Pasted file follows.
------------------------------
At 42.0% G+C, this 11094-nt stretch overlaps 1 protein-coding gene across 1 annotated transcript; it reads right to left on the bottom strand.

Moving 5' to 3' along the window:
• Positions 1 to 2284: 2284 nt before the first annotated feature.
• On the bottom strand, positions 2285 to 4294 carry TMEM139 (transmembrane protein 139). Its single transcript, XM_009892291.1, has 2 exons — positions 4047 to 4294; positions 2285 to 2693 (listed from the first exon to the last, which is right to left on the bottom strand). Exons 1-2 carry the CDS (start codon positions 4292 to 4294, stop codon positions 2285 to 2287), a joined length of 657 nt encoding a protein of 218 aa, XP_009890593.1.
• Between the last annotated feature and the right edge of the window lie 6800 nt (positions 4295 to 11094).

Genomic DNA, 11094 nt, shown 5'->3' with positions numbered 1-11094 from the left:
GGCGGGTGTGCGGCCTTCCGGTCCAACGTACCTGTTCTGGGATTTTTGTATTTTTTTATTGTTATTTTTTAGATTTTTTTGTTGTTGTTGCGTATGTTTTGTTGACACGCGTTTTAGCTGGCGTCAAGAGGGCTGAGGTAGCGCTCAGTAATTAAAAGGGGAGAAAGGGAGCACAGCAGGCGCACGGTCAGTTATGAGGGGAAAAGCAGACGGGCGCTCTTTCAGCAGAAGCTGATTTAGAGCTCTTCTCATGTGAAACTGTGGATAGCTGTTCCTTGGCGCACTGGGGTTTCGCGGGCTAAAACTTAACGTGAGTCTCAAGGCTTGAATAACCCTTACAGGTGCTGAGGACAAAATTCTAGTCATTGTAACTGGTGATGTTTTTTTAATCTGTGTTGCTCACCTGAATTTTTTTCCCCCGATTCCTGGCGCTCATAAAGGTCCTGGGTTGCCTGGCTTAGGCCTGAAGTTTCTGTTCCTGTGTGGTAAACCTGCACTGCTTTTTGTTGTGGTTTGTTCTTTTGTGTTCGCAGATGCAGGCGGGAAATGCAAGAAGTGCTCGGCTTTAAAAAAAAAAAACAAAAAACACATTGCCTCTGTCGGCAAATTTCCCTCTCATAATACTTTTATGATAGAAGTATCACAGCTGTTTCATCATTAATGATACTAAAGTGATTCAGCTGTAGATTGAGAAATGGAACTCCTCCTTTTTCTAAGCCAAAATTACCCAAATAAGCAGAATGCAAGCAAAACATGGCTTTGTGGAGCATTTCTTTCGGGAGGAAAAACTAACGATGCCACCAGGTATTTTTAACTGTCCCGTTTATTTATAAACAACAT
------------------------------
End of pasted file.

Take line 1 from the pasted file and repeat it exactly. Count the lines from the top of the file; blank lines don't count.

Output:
At 42.0% G+C, this 11094-nt stretch overlaps 1 protein-coding gene across 1 annotated transcript; it reads right to left on the bottom strand.